The roof is arguably the part of the house that has the most exposure to external elements. It’s directly exposed to elements like ice storms, hail storms, sunlight, snow, and even cyclones.
Thankfully, a roof is generally sturdy enough to withstand these elements for decades. But every so often, a natural disaster or accident may occur that can push the limits of your roof’s sturdiness. Events like windstorms and falling trees can completely invalidate the supposed remaining lifespan of your roof. Even a newly-installed roof can collapse in the face of these disasters.
Unfortunately, that means you’ll spend hundreds, if not thousands of dollars, on repairs. But did you know that you can cover the repair or replacement costs with roofing insurance?
What Is Roofing Insurance, And Why Should You Know About It?
In this context, ‘roofing insurance‘ is short for home insurance for roof replacements and repairs. Not to be confused with the liability insurance of roofing agencies that they also like to call roofing insurance.
Basically, it allows you to reimburse your expenses to replace or repair the roof. However, it only applies if the damage comes from an unavoidable incident. These include cases of hailstorms, falling trees caused by a wildfire or heavy storm, tornado, and perhaps even theft and severe vandalism.
If you have insurance, you’ll have to work closely with the company to avail yourself of the policy. You can also hire other firms to do it for you. Roofing companies Katy TX, for example, work with insurance companies, so they can help finance their service for you.
But keep in mind that roofing insurance isn’t a get-out-of-jail-free card that can get you out of financial trouble, as it also comes with its share of inconvenience. So, it’s essential to know a thing or two about how it works.
What Homeowners Should Know About Roofing Insurance
1. You Must Have Bought Home Insurance Months Before The Incident
It’s a given that you must buy a home insurance policy before you can reap its benefits. Its cost per month could depend on your house’s age, location, size, and the likelihood of natural disasters in your area. But what many people don’t know is that you must wait for one to three months or 30 to 90 days before your home insurance becomes active. It’s what companies call the waiting period, and it may vary according to the insurance provider.
Suppose the waiting period for your insurance is 60 days. If it’s only been 38 days since you bought it and there’s been a tornado, the company won’t cover roof replacement or repairs.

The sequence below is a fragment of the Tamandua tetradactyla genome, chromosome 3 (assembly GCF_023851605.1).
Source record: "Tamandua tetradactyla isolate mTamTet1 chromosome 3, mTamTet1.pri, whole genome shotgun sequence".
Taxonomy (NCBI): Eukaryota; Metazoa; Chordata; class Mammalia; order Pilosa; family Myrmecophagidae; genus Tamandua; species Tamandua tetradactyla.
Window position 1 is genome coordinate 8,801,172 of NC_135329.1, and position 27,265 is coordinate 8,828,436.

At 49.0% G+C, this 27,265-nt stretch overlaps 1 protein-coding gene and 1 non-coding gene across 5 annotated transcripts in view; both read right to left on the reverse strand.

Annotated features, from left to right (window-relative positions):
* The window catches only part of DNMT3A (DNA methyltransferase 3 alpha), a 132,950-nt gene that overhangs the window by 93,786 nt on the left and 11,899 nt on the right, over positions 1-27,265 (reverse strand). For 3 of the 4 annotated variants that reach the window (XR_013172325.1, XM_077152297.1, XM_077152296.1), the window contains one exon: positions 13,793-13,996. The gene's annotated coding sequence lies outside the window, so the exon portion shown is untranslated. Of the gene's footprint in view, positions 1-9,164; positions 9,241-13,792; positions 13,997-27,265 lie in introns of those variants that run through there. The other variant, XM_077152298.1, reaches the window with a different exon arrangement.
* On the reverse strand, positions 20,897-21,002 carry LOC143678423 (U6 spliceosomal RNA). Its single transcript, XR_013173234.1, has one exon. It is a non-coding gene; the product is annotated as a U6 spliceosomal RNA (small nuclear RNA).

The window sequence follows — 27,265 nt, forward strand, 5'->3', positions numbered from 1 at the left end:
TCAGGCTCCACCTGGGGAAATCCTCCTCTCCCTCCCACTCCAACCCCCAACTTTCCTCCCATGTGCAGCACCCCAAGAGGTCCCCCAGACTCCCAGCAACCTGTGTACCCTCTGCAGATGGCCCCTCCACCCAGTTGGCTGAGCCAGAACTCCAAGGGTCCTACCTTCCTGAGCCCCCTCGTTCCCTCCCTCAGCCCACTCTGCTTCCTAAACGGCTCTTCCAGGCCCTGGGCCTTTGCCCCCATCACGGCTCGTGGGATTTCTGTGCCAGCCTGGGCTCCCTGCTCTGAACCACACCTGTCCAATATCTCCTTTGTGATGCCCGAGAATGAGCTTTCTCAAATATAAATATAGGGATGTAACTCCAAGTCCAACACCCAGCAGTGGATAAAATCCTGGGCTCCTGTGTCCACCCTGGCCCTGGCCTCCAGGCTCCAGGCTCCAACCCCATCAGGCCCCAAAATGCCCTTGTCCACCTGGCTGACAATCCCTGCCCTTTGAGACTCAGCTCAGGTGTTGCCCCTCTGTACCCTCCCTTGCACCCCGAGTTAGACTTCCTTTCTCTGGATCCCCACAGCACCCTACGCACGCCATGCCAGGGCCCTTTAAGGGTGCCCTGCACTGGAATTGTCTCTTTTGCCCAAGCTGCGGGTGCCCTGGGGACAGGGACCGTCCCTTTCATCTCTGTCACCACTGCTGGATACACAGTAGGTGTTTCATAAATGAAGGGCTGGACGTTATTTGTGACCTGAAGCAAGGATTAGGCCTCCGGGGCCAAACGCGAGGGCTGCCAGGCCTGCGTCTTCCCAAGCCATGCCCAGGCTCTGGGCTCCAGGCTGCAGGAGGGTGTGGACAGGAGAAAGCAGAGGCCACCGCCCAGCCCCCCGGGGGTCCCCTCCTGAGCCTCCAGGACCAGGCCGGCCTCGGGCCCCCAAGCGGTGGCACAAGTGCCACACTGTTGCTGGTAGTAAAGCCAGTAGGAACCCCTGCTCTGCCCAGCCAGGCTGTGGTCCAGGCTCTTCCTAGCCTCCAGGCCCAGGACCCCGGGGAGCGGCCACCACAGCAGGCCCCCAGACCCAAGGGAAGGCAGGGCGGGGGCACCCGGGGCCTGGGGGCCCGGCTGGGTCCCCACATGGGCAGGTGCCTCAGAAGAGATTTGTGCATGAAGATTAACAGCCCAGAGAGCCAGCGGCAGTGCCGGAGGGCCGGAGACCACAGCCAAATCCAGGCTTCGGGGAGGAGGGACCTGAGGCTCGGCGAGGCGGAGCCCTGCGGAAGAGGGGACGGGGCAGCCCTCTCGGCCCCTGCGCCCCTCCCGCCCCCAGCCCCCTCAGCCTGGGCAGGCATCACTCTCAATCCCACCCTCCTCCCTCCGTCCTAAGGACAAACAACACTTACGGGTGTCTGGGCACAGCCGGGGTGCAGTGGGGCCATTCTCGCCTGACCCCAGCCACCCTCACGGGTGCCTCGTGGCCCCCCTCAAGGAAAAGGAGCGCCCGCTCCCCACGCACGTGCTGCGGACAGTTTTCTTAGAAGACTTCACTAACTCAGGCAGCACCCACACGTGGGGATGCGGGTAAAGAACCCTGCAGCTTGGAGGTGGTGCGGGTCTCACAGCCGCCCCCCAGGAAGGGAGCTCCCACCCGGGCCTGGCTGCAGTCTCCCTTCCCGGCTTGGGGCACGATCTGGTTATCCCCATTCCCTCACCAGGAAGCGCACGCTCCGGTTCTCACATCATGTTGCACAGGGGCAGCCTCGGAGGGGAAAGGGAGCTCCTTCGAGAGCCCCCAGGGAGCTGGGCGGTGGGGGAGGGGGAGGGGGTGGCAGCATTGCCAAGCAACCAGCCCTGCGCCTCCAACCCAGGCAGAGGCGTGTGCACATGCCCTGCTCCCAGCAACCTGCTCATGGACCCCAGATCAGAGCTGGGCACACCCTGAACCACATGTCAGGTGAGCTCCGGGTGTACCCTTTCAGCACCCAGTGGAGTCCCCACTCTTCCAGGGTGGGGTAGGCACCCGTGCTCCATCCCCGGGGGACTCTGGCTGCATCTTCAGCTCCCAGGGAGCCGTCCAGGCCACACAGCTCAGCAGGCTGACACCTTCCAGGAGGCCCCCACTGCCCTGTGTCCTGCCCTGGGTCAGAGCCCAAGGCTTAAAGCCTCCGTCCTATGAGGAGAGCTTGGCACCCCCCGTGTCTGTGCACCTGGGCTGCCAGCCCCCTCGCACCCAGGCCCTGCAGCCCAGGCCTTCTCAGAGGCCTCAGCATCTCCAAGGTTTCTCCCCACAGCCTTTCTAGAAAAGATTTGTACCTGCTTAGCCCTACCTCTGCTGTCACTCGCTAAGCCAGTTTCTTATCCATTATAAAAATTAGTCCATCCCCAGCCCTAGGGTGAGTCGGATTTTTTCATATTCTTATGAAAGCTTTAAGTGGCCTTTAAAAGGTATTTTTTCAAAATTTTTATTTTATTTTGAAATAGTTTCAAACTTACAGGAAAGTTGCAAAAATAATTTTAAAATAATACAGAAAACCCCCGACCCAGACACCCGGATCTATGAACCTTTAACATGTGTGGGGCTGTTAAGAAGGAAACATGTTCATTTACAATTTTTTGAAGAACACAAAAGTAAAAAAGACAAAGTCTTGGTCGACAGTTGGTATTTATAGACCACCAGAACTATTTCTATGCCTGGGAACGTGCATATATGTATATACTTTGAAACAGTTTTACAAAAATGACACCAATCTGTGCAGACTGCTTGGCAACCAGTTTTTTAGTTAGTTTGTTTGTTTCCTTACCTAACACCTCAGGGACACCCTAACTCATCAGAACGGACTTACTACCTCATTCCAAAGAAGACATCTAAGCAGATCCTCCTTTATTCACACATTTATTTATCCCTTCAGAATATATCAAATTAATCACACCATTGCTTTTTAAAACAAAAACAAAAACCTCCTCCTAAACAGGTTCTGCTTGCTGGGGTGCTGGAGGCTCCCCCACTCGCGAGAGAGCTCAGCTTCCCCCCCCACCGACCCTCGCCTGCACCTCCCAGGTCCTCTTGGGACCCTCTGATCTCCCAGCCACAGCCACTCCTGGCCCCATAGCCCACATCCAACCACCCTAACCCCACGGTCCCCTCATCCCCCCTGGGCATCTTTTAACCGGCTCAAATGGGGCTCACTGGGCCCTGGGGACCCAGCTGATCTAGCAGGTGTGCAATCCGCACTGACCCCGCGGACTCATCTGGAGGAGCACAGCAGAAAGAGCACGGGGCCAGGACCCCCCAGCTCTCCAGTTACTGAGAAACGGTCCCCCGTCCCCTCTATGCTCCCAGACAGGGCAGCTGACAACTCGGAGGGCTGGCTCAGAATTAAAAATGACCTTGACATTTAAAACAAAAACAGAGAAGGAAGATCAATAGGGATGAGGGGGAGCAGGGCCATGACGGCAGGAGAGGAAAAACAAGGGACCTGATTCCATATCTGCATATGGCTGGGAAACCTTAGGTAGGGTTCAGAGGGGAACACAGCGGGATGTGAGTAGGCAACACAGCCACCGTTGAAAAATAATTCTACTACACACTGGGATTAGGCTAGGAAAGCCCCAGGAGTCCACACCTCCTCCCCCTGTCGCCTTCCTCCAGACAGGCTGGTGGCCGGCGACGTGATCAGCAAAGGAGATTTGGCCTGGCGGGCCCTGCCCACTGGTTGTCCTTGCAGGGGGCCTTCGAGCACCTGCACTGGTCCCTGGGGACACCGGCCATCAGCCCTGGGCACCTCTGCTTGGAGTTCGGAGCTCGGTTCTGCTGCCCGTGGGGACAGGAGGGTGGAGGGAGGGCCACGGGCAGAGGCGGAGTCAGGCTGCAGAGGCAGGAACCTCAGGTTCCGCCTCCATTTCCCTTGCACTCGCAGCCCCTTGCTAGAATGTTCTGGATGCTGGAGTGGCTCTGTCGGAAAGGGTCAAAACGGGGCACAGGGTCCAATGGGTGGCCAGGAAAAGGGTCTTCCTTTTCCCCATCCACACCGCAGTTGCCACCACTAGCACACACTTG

2. You Must First Pay The Deductible
Once you’re eligible for roofing insurance, you must pay a certain amount of money before the insurance provider pays the claim. That’s what they call a home insurance deductible.
For example, if you’re eligible for a USD$5,000 roof replacement, the company may first require you to pay a deductible of USD$500. In this case, once you pay the deductible, they’ll send the money you still need, which is now USD$4,500. The deductible may vary according to several factors. For one, it can either be a fixed amount or a percentage of your insurance value.
When your deductibles are high, the premiums you must pay monthly towards the insurance tend to be lower so as to balance the expense. The increase in the deductible is often lower than the decrease in monthly premiums. As such, most experts would advise homeowners to raise their deductibles for roofing insurance. It can be more cost-efficient, especially in the long run.
3. The Insurance Provider Can Be Difficult To Work With
Just like any insurance provider, a roofing insurance company can be difficult to work with. They may try their best to ensure they don’t have to cover your roof repair or replacement. Of course, there are damages that aren’t covered for adequate reasons. These may include damages that were caused by your lack of maintenance, care, or general wear and tear.
However, there may be instances where the insurance provider’s reason not to cover your claim is simply out of bounds. For instance, coverage is highly likely when your roof sustained massive damage from a natural disaster. But if there was an unavoidable disaster, yet it barely damaged your roof, the company may try to avoid paying for any repairs you may have in mind.
This can be particularly frustrating since even though there’s no visible damage, it may still affect your quality of life. If the disaster resulted in a leaky roof, for example, the insurance provider may claim it’s because of prolonged wear and tear or your lack of roof maintenance.
That’s why it’s advisable to always perform inspections on your roof. That way, you can use the home inspection reports you’ll receive as evidence that the damage did indeed come from the recent disaster. You can also use receipts for repairs and maintenance to prove that lack of roof maintenance, or anything of that sort, isn’t in play.
A roof replacement or repair may not be the most expensive expense in a house, but it can still make a dent in your wallet. Not to mention roof damage caused by natural disasters is often unexpected, so it can mess up your budget.
Though roofing insurance exists, having it won’t immediately solve your problem. You must know a few things about it first to make the most of it. Hopefully, this guide can help you in that regard.